I pulled the flaps to up as I am not sure that they came fully up, more than thirty five degrees on the indicator. The aircraft started going to the left and the turn intensified whilst at the same time we were losing height rapidly; I had the idea that if the aircraft was not spinning it would very soon do so and I throttled back the starboard engine immediately but we were not far from the ground; I straightened the aircraft as well as I could and tried to hold off.
From the deliberations of the Court of Inquiry it was decided:
The accident was due to a spin to port assisted by a failure of the port engine, while the undercarriage and flaps were not fully retracted. The pilot tried his best under the circumstances, and not that he is seriously injured, it is not considered further action necessary.
Ralph Kell Dowse’s name is commemorated on Panel No. 121 at the Australian War Memorial in Canberra and locally on the Toowoomba Mothers’ Memorial, the Toowoomba Soldiers’ Memorial Hall Honour Board, the St James’ Church Memorial Tablet and the Toowoomba Grammar School WW2 Honour Board.
The following newspaper report was published in the Courier Mail on Saturday, 24th May 1941:
News has been received in Toowoomba that Sergeant Observer Ralph Kell Dowse, 25, Royal Australian Air Force, has been killed in air operations in Egypt. He was the eldest son of Mr and Mrs A.L. Dowse, of Isobel Street, Toowoomba, and was educated at the North State and Toowoomba Grammar Schools. He served for five years on the staff of Messrs Thompson and Sharland, chartered accountants, Brisbane, and before his enlistment was with Messrs. Griffin and Ralph, Brisbane. His only brother, Edgar, is serving with the transport section of the A.I.F. abroad.
Toowoomba Grammar Archive records show that he enrolled as a day student on 28th January 1929 and left the school on 5th December 1930. His parent was shown as Arthur Lantiff Dowse residing at 20 Isobel Street Toowoomba. His parents presented the Academic Honour Board to the School in November 1946 in memory of Ralph. He passed six subjects in the Junior examination and received a prize for Junior Mathematics.
The following article giving news of his death was published in the Old Boys’ Register in June 1941: Word is received that Sergeant Observer Ralph Kell Dowse, R.A.A.F., aged 25 years, eldest son of Mr and Mrs A.L. Dowse, 20 Isabel Street, Toowoomba, had been killed as a result of air operations in Egypt. After leaving the School he served for five years on the staff of Messrs Thompson and Sharland, Chartered Accountants, Brisbane. Prior to his enlistment was with Messrs Griffin and Ralph, Brisbane. His only brother, Edgar, is serving with the transport section of the A.I.F. abroad. Sincere sympathy is extended to his parents.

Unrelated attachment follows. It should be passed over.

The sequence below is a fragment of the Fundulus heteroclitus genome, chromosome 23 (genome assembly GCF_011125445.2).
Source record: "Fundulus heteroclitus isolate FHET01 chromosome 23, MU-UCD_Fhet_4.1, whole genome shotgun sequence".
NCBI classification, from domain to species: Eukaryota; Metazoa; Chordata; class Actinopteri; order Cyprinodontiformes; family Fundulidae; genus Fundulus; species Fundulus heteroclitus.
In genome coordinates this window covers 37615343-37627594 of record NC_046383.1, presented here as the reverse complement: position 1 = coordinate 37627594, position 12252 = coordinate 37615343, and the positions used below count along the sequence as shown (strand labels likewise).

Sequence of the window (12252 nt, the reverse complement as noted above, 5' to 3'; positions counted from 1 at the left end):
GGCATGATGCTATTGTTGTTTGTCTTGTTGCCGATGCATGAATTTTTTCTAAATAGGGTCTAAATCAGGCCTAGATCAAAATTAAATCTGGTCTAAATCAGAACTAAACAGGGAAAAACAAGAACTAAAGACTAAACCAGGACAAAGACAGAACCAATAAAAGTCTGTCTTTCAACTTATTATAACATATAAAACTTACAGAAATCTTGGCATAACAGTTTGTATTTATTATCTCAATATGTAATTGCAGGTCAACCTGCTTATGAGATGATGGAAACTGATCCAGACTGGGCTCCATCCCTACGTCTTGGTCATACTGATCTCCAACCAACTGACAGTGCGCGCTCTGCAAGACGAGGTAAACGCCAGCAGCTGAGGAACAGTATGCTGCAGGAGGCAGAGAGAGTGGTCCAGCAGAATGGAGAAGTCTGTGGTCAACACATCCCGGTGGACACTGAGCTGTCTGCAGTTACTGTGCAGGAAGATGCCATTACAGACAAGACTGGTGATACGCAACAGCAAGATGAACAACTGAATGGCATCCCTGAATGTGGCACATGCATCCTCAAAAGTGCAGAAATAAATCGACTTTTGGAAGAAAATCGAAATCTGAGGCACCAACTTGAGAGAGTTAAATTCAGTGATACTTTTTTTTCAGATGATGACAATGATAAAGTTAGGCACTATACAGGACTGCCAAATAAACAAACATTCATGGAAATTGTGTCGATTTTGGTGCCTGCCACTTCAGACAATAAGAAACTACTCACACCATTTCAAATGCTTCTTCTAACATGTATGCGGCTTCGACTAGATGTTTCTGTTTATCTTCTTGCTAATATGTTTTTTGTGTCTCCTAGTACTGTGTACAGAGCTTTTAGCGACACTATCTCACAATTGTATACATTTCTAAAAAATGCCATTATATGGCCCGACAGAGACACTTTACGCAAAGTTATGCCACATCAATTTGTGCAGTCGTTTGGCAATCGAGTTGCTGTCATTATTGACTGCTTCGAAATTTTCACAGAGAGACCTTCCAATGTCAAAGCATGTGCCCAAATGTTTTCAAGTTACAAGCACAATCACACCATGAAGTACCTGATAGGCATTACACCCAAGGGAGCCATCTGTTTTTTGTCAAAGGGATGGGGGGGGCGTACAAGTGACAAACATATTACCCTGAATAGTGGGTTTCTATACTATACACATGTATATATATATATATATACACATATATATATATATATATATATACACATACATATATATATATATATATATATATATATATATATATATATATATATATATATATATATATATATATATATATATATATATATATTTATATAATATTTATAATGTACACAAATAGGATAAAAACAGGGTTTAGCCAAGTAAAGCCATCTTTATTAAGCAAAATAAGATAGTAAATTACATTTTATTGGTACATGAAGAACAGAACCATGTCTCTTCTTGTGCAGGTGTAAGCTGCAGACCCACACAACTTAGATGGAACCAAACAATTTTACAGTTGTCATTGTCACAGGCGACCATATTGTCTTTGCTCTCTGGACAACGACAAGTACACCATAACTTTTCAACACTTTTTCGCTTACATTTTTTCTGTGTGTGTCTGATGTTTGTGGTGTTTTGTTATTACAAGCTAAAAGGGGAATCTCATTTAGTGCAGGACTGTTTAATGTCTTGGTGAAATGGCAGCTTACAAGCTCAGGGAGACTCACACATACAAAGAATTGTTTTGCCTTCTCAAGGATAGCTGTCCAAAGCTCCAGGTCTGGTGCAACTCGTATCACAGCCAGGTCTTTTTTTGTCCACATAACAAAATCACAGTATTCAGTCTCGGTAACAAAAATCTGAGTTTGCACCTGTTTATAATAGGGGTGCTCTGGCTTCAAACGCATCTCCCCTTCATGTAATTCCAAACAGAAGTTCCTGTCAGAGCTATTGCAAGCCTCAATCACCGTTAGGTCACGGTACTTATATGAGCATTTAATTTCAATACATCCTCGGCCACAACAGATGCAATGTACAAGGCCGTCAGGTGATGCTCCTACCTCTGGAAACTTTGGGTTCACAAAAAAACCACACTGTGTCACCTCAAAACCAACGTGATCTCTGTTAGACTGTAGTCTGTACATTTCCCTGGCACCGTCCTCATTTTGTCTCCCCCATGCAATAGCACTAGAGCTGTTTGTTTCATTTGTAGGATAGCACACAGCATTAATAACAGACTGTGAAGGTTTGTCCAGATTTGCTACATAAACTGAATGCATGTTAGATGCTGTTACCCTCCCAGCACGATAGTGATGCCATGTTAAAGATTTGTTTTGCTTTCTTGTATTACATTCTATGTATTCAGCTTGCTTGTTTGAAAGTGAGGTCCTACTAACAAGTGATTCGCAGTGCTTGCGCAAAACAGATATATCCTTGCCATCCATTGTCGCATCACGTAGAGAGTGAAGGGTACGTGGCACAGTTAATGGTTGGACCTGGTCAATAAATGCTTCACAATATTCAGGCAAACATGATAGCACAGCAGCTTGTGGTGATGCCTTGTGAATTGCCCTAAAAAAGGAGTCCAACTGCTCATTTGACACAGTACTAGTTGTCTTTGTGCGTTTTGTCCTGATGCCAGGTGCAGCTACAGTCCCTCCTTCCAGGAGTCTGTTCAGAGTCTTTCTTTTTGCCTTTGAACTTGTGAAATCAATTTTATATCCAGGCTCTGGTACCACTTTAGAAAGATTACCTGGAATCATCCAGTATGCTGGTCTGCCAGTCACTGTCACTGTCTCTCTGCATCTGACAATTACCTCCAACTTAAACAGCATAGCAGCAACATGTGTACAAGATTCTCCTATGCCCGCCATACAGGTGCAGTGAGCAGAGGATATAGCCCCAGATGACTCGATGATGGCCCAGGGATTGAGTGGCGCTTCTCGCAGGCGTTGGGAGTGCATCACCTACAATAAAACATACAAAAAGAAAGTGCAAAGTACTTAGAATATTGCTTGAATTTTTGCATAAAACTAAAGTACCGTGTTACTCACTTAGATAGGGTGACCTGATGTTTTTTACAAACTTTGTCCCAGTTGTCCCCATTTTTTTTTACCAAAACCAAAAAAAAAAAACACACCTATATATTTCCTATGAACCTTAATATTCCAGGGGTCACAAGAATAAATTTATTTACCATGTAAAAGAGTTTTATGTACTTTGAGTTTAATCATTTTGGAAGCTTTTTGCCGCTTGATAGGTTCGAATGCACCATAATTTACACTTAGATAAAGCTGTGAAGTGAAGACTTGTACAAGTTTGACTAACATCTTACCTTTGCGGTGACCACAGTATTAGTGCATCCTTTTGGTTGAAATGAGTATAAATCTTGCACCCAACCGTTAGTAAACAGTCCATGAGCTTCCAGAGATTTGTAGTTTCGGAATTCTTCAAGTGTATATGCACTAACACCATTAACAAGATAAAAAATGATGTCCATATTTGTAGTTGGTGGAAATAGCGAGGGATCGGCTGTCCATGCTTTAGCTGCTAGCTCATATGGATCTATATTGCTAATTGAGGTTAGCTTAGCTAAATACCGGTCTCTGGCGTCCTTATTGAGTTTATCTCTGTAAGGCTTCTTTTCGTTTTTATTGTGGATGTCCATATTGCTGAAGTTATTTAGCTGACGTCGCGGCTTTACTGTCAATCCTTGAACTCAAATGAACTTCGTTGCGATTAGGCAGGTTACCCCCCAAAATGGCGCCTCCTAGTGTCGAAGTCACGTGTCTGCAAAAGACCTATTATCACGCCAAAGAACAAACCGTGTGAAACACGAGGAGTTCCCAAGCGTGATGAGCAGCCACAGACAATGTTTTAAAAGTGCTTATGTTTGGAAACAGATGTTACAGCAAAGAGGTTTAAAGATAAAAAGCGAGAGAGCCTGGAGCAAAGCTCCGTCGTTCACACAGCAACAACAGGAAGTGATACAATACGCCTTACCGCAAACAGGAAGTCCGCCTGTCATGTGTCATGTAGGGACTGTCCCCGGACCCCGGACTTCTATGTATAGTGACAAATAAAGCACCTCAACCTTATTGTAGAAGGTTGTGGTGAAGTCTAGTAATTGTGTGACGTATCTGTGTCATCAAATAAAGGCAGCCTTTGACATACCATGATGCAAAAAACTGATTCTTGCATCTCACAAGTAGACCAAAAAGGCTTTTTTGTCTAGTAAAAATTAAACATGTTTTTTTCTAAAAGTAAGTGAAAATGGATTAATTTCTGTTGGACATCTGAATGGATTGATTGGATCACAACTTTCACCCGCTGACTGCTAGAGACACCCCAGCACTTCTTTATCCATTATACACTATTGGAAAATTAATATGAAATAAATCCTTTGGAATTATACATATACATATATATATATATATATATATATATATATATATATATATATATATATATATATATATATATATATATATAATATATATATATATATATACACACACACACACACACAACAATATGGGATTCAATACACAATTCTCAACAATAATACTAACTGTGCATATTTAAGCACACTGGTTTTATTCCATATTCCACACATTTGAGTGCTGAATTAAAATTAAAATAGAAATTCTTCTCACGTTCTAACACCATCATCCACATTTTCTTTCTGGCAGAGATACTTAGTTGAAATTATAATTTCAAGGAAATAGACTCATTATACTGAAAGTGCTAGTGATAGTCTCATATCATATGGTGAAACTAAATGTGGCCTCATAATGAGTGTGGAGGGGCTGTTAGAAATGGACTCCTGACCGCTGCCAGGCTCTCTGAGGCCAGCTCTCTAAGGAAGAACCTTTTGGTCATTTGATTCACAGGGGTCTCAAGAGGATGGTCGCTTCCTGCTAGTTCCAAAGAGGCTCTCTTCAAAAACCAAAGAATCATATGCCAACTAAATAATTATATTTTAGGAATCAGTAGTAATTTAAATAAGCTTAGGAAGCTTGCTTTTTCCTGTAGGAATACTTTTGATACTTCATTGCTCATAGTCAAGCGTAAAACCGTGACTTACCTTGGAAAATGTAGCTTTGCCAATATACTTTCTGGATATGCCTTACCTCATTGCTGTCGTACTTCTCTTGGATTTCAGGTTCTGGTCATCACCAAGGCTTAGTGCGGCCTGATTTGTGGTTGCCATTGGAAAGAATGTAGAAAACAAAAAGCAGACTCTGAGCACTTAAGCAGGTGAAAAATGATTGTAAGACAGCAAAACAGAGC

The following article appeared in the Old Boys’ Register in June 1947: Only yesterday there was unveiled in the hall an Honour Board in memory of Sergeant Observer Ralph Kell Dowse, who was killed in the Middle East. On it are inscribed the names of University Scholars, Byrnes Medallists, and Rhodes Scholars. Its presence will keep green the memory of one who dearly loved the School, in addition to filling one of our long-felt wants. The mention of this board will, I think, suggest to you that some war memorial is necessary to honour the 99 Old Boys who we know fell on service, and that the first steps towards its realisation should soon be taken.
The following article appeared in the Old Boys’ Register in June 1947:
The late R.K. Dowse. Just before Sergeant Observer Ralph Kell Dowse left for the front, he expressed the wish to his mother that, if he did not return, some small gift should be made to the School on his behalf. He was killed in action in the Middle East, and his parents, Mr and Mrs A.L. Dowse, of Isabel Street, have honoured his request by presenting £10, to be used for School purposes, and have promised £1/1/- annually for a prize, to be called “The Ralph Dowse Memorial Prize,” The latter will be given annually for Junior Mathematics, while the former will be spent on something of a permanent nature. Ralph Dowse entered the School in 1929, and was only 25 at the time of his death. He was a particularly keen member of the Branch of the Old Boys’ Association. We shall remember his quiet dignity, his earnestness and his love of the School; and we offer our sincere condolence to his sorrowing parents.